consider to come up with your NPV. Some of the points are value of the home, amount
you owe, your income, when the loan was originated, your payment, your current credit
score, etc. They take all that info, crunch their numbers, and then if the NPV is negative,
you are declined, if it is positive, then they will consider you for a loan mod or short sale.

The good news is that the government recently came out with a website where you can
check your own NPV. It is www.CheckMyNpv.com. The bad news is that the average
person is going to have a pretty difficult time coming up with all the data points they are
asking for, and if you don’t fill it out 100% completely, it won’t give you the number.
However, if you were recently turned down for a loan mod and they sent you the NPV
form, then you are in luck because it will have the data they used on it. You can take their
form, then go to the website and try it yourself if you think some of their numbers aren’t
correct to see if it would result in a different NPV calculation. Or call me and we can sit
together in my office and input the numbers together.

If you have questions on this or any other real estate topic, call me at (925) 240-MOVE
(6683). To search the MLS for free and view virtual tours of homes for sale, go to:
www.SharpHomesOnline.com. Sharp Realty


I’ve had some nervous people ask me if I think “what’s going to happen in October” is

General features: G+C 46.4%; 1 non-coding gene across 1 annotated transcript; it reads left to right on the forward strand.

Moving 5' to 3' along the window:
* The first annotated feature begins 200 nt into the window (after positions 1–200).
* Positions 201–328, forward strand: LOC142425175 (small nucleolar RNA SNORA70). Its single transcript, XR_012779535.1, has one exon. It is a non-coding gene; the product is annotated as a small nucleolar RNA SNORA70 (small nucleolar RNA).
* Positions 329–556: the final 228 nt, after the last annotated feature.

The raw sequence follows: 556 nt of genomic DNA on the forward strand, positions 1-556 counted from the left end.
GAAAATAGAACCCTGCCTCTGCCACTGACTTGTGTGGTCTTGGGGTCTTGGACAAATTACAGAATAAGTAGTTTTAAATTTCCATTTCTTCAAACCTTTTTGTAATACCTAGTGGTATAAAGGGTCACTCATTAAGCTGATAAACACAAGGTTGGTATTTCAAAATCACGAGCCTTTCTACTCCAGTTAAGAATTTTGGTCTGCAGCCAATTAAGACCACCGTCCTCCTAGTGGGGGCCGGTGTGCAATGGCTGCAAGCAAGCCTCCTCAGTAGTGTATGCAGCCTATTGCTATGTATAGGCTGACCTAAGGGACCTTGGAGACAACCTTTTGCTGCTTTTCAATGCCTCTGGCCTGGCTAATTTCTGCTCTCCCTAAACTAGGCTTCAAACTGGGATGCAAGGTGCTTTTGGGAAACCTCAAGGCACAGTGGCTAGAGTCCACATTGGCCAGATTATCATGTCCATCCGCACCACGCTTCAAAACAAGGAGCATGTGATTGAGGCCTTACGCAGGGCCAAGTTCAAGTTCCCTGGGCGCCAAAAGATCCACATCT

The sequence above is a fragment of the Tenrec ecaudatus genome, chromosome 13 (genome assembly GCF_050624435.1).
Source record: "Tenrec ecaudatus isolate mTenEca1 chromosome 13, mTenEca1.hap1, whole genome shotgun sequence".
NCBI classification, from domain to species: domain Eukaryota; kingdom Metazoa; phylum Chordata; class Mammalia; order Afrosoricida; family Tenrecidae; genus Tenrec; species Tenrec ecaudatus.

going to tank the market. Some of them don’t know exactly what’s going to happen in
October, they’ve just heard there are BIG changes coming to loans on October 1. What
I assume they are worried about is that Jumbo loan limits are going to decrease in high-
cost areas from $729,750 to $625,500.

This means that Fannie Mae and Freddie Mac (two quasi-government agencies who are
now basically wards of the Federal Government) will only back loans up to $625,500.
So someone who wants to buy a home for $1,000,000 will have to come up with a down
payment of $374,500 instead of $270,250, or pay a slightly higher interest rate to get a
non-government-backed loan. To this, I say, “Big deal…” Median home prices in our area
are in the $250-300K range. Not a whole lot of $1,000,000 home sales going on around
here anymore.

Jumbo loan limits up to $729,750 are a recent phenomenon, anyways. They only got that
high in 2008 when the entire mortgage market was melting down and the government
was throwing everything including the kitchen sink at the problem. The Jumbo limit
before then was $417,000 and got raised to $625,000 and then $729,750, but the
$729,750 was just a temporary increase. Loans over $417,000 only make up less than 7%
of all loans nationally, and I would guess that percentage is even smaller for our area.